No wonder then his pious rage
Burst forth into a flame,
He vow’d an holy war to wage,
And Winthrop4 did the same.
Thus by the hand of mighty power
Which good from evil draws,
Men who were ne’er devout before
Espouse religion’s cause.
“A seperation must ensue,
Cries Winthrop all on fire,
Or I will surely quit my pew,
And from the church retire
“What satisfaction can I reap
From either pray’r or sermon
If I am thus bereft of sleep,
By this audacious vermin.”
“My voice, no longer will I raise”
The worthy Foxcroft said
“The lord, no longer will I praise,
If such a noise be made
“No more the accents of my tongue,
Shall you, with rapture hear
No more the harmony of song
Shall please the ravish’d ear.”
“Oh spare, (cried Winthrop,) spare that threat
For should it once, be known,
They soon would make a noise as great
Or greater than your own.
“Refer the matter to the laws
And I can surely find,
A Witness in the pious cause
Just suited to my mind
“On any two that we shall name,
The punishment must fall,
To save religion’s injur’d fame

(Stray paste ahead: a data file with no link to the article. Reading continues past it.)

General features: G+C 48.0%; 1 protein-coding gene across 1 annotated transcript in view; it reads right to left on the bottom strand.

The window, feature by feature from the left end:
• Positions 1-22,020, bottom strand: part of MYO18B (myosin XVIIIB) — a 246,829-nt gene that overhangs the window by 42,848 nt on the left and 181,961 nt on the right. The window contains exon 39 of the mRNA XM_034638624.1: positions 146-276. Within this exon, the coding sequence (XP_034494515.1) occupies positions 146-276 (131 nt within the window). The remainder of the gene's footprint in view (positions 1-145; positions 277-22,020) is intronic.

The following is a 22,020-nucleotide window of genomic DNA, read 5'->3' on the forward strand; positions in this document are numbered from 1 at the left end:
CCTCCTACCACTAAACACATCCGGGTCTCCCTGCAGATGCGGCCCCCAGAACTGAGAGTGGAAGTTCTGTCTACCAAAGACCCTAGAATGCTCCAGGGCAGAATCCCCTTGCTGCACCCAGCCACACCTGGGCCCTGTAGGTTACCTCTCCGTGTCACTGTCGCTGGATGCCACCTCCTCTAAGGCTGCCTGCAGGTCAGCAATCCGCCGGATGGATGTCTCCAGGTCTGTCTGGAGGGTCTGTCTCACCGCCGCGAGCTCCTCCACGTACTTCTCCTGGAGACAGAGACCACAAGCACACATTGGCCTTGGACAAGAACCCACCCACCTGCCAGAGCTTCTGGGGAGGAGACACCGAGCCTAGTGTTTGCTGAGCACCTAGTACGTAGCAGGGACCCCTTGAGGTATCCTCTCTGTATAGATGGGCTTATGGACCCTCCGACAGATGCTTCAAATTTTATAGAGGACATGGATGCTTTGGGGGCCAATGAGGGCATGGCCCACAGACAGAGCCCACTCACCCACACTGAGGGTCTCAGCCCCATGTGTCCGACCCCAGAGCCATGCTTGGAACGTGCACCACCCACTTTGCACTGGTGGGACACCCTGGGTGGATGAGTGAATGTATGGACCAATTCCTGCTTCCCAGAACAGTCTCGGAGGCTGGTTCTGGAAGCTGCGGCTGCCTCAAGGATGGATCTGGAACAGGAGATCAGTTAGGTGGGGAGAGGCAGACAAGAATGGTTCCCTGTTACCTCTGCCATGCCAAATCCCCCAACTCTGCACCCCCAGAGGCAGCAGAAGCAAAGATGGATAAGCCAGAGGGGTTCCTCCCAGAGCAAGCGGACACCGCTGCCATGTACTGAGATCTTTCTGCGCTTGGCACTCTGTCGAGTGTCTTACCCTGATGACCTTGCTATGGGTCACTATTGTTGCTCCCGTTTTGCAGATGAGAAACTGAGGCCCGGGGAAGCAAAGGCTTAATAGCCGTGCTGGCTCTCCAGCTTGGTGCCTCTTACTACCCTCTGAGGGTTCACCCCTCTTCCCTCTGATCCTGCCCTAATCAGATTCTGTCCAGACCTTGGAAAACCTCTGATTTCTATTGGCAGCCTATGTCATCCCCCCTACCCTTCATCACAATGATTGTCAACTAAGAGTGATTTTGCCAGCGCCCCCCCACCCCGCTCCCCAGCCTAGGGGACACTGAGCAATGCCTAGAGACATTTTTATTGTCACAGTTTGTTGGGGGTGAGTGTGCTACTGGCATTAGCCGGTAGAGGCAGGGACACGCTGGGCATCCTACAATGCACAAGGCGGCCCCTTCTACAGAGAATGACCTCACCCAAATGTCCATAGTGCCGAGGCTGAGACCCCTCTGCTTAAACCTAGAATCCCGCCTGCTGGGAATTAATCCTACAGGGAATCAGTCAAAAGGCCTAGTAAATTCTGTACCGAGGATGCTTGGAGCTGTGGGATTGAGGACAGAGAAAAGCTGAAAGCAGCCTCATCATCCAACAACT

Let them atone for all.”
Yet after all, our pious friends,
The people of the town,
Found they could not obtain their ends
And laid the matter down.
A mountain once, as I am told,
The pangs of child-birth felt,
Her moanings frighten’d young and old
Who near the borders dwelt.
Full long the mountain had remain’d
In this distressful plight,
And when her pains were at an end,
A mouse was brought to light.
2. Rev. Timothy Hilliard, minister of the First Church in Cambridge.
3. John Foxcroft, a justice of the peace and county registrar of deeds, whose suspected sympathy for the British lost him his positions. Foxcroft continued to live in Cambridge a life of “luxurious idleness,’’ and students remembered his loud voice while singing hymns and psalms in services at Hilliard’s church (Sibley-Shipton, Harvard Graduates, description begins John Langdon Sibley and Clifford K. Shipton, Biographical Sketches of Graduates of Harvard University in Cambridge, Massachusetts, Cambridge and Boston, 1873- . description ends 14:268–270).
4. James Winthrop, the college librarian. On student antipathy toward Winthrop, see his sketch in the Descriptive List of Illustrations, No. 2.
I did not attend meeting this day.
We had a thunder shower in the afternoon. Tired to death of living thus doing nothing. On many accounts I wish Commencement was over.